Then there was an explosion - not a big bassy muscular one like I’d heard back at the Eldridge, but a small and sharp one that sounded like a box of fragile gewgaws hitting the floor in front of an amplifier. When I peeked out from behind the trees I saw the two thugs on the ground, diced to bloody chunks by shrapnel, and another form standing behind them with something in the general shape of a gun.
“Mr. Atticus, what an unfortunate night for a walk.”
I squinted at the figure. “...Harmon? That you?”
It was Harmon, although I damn near didn’t recognize him with all his parts in the right places. He wasn’t all twitchy and soggy and wheezy this time, though his eyes still had that indigo fog behind them. As he neared me I got a better look at the gizmo in his hand, which must have been some sort of directional radio detonator - perhaps a prize from the routed OSIS forces. He was still wearing the squid hoodie but it was well-torn and the logo was obscured behind soot and traces of dried blood.
Harmon strode over to the corpses. “That’s eight...and nine. Small numbers, but progress all the same.”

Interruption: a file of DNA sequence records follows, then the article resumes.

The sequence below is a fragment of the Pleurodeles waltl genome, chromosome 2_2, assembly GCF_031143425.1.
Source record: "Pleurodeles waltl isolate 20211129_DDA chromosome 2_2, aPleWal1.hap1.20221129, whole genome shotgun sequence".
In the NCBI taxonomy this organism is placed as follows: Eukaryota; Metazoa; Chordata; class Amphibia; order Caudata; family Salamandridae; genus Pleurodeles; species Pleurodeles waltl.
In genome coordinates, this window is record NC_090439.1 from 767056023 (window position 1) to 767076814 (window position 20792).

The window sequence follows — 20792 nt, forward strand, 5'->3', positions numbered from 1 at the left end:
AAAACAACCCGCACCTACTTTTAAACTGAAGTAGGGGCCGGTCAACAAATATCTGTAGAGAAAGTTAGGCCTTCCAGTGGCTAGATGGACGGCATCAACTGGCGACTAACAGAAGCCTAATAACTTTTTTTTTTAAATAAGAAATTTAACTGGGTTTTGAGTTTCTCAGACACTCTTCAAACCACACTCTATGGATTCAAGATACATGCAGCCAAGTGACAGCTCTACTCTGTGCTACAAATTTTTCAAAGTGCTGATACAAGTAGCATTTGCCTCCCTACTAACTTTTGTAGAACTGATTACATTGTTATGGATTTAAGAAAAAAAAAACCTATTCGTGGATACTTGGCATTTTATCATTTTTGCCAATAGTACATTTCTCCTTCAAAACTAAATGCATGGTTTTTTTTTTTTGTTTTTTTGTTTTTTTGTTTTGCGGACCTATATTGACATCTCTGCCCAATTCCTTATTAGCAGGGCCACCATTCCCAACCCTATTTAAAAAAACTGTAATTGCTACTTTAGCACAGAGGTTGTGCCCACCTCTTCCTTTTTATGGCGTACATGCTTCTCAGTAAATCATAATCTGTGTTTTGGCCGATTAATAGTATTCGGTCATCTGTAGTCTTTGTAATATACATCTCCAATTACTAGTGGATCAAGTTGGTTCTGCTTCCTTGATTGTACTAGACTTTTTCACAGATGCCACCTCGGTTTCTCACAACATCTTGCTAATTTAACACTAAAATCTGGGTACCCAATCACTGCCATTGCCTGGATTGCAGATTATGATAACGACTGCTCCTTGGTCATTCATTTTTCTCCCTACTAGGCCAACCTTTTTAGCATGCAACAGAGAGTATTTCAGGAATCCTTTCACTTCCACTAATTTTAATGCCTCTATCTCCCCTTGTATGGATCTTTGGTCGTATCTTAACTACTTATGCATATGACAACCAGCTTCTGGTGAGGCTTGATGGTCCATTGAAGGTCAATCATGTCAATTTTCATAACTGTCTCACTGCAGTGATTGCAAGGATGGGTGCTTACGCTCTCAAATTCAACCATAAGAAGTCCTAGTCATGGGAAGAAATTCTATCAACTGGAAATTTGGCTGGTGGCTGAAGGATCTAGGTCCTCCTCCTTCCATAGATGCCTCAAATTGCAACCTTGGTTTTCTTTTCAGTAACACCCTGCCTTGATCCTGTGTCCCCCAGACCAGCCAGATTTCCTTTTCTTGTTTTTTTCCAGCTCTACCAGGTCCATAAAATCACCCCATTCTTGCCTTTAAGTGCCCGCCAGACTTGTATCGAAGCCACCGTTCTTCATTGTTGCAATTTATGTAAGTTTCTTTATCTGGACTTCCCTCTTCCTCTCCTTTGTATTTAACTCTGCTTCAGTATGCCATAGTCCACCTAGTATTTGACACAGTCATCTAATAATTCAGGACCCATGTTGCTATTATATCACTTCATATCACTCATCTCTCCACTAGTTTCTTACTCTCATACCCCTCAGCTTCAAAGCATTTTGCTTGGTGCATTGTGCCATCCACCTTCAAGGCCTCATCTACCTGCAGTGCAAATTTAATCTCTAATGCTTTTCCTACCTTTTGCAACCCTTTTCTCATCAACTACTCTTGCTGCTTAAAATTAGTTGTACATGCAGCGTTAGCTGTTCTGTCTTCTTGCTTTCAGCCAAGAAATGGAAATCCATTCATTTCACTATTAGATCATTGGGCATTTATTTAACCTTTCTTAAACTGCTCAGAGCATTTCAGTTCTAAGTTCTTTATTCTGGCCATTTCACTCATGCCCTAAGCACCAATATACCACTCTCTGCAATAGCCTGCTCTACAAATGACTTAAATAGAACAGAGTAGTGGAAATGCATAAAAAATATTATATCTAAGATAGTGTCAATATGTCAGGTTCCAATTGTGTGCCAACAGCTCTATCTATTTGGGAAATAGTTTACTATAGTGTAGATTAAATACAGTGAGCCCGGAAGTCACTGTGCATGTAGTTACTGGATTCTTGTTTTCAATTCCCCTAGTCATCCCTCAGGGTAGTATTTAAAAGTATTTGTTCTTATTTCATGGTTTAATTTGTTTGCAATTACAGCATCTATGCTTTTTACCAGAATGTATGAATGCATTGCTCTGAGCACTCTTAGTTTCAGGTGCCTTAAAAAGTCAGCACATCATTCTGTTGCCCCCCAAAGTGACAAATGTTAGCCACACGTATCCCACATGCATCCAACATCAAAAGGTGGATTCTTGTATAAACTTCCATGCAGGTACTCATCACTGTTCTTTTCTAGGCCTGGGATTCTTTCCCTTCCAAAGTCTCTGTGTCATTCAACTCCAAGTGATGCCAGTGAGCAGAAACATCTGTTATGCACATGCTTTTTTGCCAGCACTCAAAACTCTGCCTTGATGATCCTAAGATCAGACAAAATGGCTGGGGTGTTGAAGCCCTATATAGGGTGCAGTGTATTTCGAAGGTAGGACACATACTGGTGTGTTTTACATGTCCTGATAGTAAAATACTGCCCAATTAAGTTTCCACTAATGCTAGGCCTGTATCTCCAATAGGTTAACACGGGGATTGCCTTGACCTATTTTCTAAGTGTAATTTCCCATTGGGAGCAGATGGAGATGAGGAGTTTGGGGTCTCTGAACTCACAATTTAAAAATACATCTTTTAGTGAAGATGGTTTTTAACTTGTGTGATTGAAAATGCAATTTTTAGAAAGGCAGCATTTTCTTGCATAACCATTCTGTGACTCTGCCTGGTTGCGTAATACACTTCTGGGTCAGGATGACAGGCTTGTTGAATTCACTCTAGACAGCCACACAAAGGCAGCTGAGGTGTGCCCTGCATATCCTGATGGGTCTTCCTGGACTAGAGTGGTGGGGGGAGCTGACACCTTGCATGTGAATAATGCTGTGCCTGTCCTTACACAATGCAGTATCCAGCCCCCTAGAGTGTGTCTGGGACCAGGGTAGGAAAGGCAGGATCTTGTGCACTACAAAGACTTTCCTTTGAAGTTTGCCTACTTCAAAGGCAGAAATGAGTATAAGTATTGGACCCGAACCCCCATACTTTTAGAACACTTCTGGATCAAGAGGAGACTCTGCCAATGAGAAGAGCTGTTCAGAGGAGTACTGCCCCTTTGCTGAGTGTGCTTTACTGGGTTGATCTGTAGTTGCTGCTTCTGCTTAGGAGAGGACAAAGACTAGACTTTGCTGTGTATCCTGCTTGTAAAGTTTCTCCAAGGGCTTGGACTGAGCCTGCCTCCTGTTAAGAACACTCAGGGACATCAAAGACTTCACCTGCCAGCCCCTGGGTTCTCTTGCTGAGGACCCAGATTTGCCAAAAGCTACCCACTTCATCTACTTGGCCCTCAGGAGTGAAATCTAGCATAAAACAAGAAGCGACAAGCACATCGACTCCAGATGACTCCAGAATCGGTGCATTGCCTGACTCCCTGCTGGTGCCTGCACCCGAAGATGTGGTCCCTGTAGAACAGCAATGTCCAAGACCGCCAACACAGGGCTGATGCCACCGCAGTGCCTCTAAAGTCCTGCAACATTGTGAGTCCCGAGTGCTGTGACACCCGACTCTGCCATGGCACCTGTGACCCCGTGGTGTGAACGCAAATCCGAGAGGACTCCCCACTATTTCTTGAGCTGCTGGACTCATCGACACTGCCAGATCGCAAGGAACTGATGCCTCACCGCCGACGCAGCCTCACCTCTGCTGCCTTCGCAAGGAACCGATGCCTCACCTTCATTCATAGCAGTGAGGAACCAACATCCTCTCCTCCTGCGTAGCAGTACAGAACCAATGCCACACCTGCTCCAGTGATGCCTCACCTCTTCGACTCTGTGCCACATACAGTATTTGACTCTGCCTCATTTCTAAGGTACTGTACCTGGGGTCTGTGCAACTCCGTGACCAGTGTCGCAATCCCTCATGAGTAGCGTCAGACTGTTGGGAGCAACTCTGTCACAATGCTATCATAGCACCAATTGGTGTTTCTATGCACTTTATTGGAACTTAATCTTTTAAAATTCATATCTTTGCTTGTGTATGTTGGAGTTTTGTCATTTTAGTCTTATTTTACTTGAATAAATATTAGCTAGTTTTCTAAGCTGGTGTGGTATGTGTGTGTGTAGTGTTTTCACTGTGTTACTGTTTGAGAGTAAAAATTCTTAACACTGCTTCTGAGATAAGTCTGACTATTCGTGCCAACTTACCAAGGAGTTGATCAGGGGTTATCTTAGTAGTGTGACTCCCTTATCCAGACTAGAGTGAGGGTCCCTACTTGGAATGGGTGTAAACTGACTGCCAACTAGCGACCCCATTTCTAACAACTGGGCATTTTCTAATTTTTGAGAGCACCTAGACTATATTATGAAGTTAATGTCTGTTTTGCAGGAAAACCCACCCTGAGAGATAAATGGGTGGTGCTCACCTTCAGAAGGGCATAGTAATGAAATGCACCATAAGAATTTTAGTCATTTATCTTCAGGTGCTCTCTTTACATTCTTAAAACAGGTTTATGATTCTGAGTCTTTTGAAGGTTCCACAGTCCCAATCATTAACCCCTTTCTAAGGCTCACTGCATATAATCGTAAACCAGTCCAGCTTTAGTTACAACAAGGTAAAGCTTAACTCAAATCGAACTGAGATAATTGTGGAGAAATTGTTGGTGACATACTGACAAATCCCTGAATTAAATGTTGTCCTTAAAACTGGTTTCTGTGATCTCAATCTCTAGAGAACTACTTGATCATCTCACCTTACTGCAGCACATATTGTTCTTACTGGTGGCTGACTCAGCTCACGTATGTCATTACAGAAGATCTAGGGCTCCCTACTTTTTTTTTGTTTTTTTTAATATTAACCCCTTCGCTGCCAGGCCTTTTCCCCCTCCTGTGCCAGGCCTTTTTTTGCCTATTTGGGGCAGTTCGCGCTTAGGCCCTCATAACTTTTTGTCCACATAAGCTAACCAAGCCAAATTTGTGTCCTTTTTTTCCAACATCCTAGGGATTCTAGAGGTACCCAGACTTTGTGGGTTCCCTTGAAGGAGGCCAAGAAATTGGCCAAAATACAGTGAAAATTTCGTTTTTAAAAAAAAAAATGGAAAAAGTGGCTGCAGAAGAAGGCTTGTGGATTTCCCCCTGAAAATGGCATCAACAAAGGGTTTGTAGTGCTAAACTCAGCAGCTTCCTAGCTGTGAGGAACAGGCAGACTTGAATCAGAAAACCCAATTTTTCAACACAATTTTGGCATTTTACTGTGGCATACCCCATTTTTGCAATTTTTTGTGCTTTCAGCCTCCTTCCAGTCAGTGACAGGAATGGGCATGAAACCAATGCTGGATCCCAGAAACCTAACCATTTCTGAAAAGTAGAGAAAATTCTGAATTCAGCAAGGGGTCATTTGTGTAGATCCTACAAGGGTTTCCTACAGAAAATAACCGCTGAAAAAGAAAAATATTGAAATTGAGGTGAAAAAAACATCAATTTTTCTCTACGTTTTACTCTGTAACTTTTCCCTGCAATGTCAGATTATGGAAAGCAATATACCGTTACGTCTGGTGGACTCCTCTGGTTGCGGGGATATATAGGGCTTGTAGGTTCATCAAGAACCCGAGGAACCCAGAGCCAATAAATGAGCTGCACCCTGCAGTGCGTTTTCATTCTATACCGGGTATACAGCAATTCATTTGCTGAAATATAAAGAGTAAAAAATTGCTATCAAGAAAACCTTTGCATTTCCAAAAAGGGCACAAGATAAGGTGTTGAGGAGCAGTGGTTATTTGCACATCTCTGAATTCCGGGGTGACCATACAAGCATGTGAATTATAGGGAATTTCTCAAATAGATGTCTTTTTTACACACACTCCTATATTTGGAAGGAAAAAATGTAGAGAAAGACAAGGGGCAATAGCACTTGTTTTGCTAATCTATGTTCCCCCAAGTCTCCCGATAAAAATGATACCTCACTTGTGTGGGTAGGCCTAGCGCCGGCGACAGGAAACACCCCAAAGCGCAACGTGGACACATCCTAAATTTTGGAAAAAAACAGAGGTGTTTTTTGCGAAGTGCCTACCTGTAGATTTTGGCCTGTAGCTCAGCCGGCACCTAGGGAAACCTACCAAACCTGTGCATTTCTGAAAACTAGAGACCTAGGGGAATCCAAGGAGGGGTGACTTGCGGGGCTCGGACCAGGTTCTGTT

“You’ve blown up nine of these assholes?”
“Nine of the fascists, plus four radicals and a pair of state goons turned looters. So it’s fifteen in all. A respectable start.” Harmon stepped around the corpses and paced towards me with a nutty and rapturous grin. “I’m so glad that you’re still with us, Atticus.”
“Same to you, Harmon. Looking sharp, too.”
“I’m sorry, Harmon’s not available right now.”
“What the hell are you...” And that’s when it finally sank into my dense skull. In the past week I’d never seen Harmon act like this - self-assured, even whimsical. So I rolled the dice. “...Caleb?”
I’ve known plenty of drug addicts over the years, seen plenty of people go out of their heads because they got their hands on some bad shit or just went overboard. Completely switching places with an imaginary friend? That was a brand new roller coaster for me. But Harmon, or whatever he wanted to be called, seemed to like me (or at the very least he didn’t hate me, which for me is basically the same thing) so I rolled with it.
“So Caleb, what sort of shit have you been getting up to this evening?”
“Not as much as you, Atticus. Not if you found that.” Caleb pointed to the conflagration in a bag that I’d been toting since my escape from Leroy’s doom fortress. “That was the one I placed in preparation for my strike against the lord of the Briggs. You were there, yes?”
“I enjoyed Leroy’s hospitality.”
“Then the fire in the west, was that your doing? Did you bring down the Missouri River Conqueror?”
“Leroy definitely wanted me to stay longer and your little care package was just the thing to convince him that it was time to go.” I handed the bag to Caleb. “Thanks for the assist.”